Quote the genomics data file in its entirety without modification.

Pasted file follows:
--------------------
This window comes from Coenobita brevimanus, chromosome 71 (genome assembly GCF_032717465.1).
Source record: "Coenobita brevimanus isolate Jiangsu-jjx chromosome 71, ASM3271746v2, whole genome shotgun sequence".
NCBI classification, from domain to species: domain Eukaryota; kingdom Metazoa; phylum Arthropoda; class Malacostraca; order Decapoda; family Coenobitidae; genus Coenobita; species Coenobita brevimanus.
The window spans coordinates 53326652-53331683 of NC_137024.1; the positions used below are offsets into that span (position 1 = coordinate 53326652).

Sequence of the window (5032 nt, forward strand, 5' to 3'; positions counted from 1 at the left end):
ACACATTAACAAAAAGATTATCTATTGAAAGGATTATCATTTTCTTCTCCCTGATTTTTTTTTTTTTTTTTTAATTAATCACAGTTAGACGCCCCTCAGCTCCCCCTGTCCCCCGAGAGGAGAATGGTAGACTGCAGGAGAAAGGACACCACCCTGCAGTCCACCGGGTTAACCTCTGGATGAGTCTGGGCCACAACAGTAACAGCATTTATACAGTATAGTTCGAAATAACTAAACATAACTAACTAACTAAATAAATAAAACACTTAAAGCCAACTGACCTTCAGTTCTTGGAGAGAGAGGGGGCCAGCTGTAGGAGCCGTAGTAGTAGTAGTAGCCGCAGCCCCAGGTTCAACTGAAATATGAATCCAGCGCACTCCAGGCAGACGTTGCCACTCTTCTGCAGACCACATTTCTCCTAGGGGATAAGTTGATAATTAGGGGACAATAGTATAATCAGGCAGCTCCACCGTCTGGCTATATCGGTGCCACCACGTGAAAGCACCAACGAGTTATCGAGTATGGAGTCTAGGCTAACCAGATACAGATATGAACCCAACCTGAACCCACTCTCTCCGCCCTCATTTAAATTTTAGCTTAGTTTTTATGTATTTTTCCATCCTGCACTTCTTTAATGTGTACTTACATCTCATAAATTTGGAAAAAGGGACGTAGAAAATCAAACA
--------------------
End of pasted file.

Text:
This window comes from Coenobita brevimanus, chromosome 71 (genome assembly GCF_032717465.1).
Source record: "Coenobita brevimanus isolate Jiangsu-jjx chromosome 71, ASM3271746v2, whole genome shotgun sequence".
NCBI classification, from domain to species: domain Eukaryota; kingdom Metazoa; phylum Arthropoda; class Malacostraca; order Decapoda; family Coenobitidae; genus Coenobita; species Coenobita brevimanus.
The window spans coordinates 53326652-53331683 of NC_137024.1; the positions used below are offsets into that span (position 1 = coordinate 53326652).

Sequence of the window (5032 nt, forward strand, 5' to 3'; positions counted from 1 at the left end):
ACACATTAACAAAAAGATTATCTATTGAAAGGATTATCATTTTCTTCTCCCTGATTTTTTTTTTTTTTTTTTAATTAATCACAGTTAGACGCCCCTCAGCTCCCCCTGTCCCCCGAGAGGAGAATGGTAGACTGCAGGAGAAAGGACACCACCCTGCAGTCCACCGGGTTAACCTCTGGATGAGTCTGGGCCACAACAGTAACAGCATTTATACAGTATAGTTCGAAATAACTAAACATAACTAACTAACTAAATAAATAAAACACTTAAAGCCAACTGACCTTCAGTTCTTGGAGAGAGAGGGGGCCAGCTGTAGGAGCCGTAGTAGTAGTAGTAGCCGCAGCCCCAGGTTCAACTGAAATATGAATCCAGCGCACTCCAGGCAGACGTTGCCACTCTTCTGCAGACCACATTTCTCCTAGGGGATAAGTTGATAATTAGGGGACAATAGTATAATCAGGCAGCTCCACCGTCTGGCTATATCGGTGCCACCACGTGAAAGCACCAACGAGTTATCGAGTATGGAGTCTAGGCTAACCAGATACAGATATGAACCCAACCTGAACCCACTCTCTCCGCCCTCATTTAAATTTTAGCTTAGTTTTTATGTATTTTTCCATCCTGCACTTCTTTAATGTGTACTTACATCTCATAAATTTGGAAAAAGGGACGTAGAAAATCAAACA